What is a 'Momo Play'

A momo play is a slang term used to represent a momentum play or opportunity. In a momo play, the trader is not interested in the company's fundamentals, but rather, the stock's short-term price movements. Momo plays are often used by day traders, swing traders, and position traders rather than buy-and-hold investors.

BREAKING DOWN 'Momo Play'

Momo plays were very popular during the 1990s and early-2000s before the advent of algorithmic trading. Traders would watch CNBC or Bloomberg News for breaking events that could lead to market volatility. If the stock started to move, they might quickly take a position based on the momentum and exit the trade shortly thereafter for a small profit. Algorithmic trading has made momo plays more difficult to capitalize on since computers are much faster at reacting to breaking news and placing trades within milliseconds.

There are many strategies that traders use to identify and capitalize on momo plays. Day traders may rely on only price and volume to gauge momentum, while swing and position traders may use more established momentum indicators.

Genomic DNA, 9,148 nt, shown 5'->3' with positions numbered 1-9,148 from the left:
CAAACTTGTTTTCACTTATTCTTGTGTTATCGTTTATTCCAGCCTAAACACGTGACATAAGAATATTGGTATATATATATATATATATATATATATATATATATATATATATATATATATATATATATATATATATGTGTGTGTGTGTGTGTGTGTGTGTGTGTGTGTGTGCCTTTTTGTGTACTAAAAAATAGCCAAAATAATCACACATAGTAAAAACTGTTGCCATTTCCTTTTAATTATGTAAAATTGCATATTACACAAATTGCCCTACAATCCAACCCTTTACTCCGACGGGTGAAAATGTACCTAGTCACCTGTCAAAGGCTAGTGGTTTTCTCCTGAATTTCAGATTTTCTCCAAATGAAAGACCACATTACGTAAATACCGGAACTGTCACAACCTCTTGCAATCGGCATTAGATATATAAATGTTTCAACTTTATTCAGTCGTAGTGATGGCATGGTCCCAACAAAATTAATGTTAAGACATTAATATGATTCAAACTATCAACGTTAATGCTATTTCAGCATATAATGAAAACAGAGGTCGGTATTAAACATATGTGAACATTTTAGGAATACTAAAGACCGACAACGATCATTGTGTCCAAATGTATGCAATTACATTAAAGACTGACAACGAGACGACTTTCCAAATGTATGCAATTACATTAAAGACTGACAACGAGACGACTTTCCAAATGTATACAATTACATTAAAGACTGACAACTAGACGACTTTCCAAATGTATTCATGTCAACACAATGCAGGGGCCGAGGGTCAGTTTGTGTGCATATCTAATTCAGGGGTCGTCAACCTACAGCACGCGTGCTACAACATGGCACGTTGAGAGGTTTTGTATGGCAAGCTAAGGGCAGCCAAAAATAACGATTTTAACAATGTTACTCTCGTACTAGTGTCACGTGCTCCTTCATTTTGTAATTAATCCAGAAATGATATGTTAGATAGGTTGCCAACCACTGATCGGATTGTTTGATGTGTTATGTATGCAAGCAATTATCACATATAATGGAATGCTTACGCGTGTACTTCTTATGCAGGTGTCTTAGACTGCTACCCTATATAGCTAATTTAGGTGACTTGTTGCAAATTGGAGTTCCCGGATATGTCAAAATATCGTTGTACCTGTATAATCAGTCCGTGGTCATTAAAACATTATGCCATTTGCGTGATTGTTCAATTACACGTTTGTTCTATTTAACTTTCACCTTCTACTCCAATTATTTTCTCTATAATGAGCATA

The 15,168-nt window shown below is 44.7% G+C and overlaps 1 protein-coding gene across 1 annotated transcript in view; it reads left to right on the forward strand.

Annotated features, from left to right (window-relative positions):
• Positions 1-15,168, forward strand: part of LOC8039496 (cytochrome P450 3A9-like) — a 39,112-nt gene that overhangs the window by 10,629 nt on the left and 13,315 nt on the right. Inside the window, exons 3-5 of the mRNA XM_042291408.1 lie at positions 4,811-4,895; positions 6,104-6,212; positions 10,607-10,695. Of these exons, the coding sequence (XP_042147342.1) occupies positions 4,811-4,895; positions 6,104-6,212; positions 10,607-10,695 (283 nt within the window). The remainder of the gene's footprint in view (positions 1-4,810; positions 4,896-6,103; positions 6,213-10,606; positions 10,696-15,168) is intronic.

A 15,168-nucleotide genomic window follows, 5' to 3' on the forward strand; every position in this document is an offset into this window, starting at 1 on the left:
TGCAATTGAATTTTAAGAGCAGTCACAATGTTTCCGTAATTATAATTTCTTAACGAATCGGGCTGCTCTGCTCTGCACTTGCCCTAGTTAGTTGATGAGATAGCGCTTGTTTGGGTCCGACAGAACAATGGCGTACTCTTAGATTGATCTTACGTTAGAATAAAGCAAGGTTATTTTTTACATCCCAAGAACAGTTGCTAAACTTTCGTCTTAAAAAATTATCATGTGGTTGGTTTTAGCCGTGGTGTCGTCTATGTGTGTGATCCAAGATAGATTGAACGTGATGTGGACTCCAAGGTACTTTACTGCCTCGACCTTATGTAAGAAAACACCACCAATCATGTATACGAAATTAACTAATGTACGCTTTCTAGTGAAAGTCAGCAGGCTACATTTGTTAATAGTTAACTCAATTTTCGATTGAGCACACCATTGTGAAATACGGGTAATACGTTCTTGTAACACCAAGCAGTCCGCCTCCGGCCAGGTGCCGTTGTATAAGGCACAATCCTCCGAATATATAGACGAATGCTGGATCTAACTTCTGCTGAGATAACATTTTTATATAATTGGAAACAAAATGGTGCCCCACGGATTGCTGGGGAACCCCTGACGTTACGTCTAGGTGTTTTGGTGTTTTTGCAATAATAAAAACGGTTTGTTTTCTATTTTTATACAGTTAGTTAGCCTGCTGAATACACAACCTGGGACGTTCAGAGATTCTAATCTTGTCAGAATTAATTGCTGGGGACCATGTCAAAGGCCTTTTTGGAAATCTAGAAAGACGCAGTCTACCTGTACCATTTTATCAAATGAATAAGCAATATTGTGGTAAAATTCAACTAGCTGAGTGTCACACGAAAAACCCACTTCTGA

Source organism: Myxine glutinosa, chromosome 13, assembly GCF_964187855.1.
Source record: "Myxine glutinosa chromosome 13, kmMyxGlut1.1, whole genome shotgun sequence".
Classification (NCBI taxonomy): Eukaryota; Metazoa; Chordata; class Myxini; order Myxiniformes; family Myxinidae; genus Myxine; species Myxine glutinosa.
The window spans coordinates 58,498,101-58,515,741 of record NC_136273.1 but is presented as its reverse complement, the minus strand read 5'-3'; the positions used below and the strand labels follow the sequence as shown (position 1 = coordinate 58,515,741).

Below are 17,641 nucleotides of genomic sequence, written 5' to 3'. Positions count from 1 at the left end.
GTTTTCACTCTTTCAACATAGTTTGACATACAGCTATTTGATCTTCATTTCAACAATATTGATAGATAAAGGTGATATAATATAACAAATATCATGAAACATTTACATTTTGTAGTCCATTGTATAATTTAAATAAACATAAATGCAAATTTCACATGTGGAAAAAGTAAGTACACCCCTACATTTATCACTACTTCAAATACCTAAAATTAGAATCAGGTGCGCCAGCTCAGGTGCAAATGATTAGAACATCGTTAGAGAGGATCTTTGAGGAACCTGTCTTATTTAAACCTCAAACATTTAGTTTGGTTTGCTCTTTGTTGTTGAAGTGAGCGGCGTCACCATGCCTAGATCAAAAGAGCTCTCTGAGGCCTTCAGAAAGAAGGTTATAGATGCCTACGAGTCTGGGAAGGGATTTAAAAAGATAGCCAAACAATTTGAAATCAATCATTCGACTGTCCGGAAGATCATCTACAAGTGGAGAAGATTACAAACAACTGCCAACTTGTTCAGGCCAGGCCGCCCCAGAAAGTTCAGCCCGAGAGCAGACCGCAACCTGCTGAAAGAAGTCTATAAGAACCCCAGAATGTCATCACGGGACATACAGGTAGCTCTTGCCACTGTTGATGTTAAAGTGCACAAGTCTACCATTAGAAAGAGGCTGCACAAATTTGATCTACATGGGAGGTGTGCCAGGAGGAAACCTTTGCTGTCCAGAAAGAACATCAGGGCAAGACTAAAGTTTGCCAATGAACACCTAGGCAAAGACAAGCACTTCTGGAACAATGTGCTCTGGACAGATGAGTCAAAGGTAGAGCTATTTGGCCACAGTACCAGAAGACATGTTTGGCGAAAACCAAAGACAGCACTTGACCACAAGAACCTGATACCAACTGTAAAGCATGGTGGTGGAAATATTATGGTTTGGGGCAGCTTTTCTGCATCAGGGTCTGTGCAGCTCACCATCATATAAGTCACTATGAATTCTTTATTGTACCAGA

Popular momentum indicators include: 

  • Relative Strength Index (RSI) - The RSI indicator compares the magnitude of recent gains to losses over a specified time period to measure the speed of change in price movements, or momentum.
  • Rate of Change (ROC) - The ROC indicator is the purest momentum indicator since it simply measures the percent change in price between two time periods.
  • Stochastics - Stochastic indicators compare the closing price to the high and low prices over a period of time, which provides an indication of momentum and volatility.

Momentum trading is riskier than most other strategies since it attempts to capitalize on market volatility. Traders seek to enter a trade in the direction of the prevailing trend when momentum is rising and exit the trade when momentum begins to fall. In addition, traders interested in momo plays usually use stop-loss orders and other risk management techniques to limit their downside risk.

Example of a Momo Play